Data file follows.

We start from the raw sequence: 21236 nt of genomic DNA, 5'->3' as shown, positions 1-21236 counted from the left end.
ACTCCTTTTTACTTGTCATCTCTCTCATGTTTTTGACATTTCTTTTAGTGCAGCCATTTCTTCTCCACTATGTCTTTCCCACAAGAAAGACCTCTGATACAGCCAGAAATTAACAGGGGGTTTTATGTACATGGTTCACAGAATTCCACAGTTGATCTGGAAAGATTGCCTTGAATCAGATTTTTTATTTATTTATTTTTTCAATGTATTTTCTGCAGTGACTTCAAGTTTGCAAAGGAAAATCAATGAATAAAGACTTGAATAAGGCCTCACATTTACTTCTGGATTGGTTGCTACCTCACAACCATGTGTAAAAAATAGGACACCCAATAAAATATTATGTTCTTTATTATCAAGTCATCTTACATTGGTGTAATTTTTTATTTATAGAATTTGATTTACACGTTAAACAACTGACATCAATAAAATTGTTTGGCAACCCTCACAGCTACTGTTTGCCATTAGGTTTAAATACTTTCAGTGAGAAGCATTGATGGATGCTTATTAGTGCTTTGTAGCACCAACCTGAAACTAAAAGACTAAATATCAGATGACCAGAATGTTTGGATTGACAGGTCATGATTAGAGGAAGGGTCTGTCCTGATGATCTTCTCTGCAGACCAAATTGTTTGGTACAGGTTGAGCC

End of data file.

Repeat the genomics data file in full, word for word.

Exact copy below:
We start from the raw sequence: 21236 nt of genomic DNA, 5'->3' as shown, positions 1-21236 counted from the left end.
ACTCCTTTTTACTTGTCATCTCTCTCATGTTTTTGACATTTCTTTTAGTGCAGCCATTTCTTCTCCACTATGTCTTTCCCACAAGAAAGACCTCTGATACAGCCAGAAATTAACAGGGGGTTTTATGTACATGGTTCACAGAATTCCACAGTTGATCTGGAAAGATTGCCTTGAATCAGATTTTTTATTTATTTATTTTTTCAATGTATTTTCTGCAGTGACTTCAAGTTTGCAAAGGAAAATCAATGAATAAAGACTTGAATAAGGCCTCACATTTACTTCTGGATTGGTTGCTACCTCACAACCATGTGTAAAAAATAGGACACCCAATAAAATATTATGTTCTTTATTATCAAGTCATCTTACATTGGTGTAATTTTTTATTTATAGAATTTGATTTACACGTTAAACAACTGACATCAATAAAATTGTTTGGCAACCCTCACAGCTACTGTTTGCCATTAGGTTTAAATACTTTCAGTGAGAAGCATTGATGGATGCTTATTAGTGCTTTGTAGCACCAACCTGAAACTAAAAGACTAAATATCAGATGACCAGAATGTTTGGATTGACAGGTCATGATTAGAGGAAGGGTCTGTCCTGATGATCTTCTCTGCAGACCAAATTGTTTGGTACAGGTTGAGCC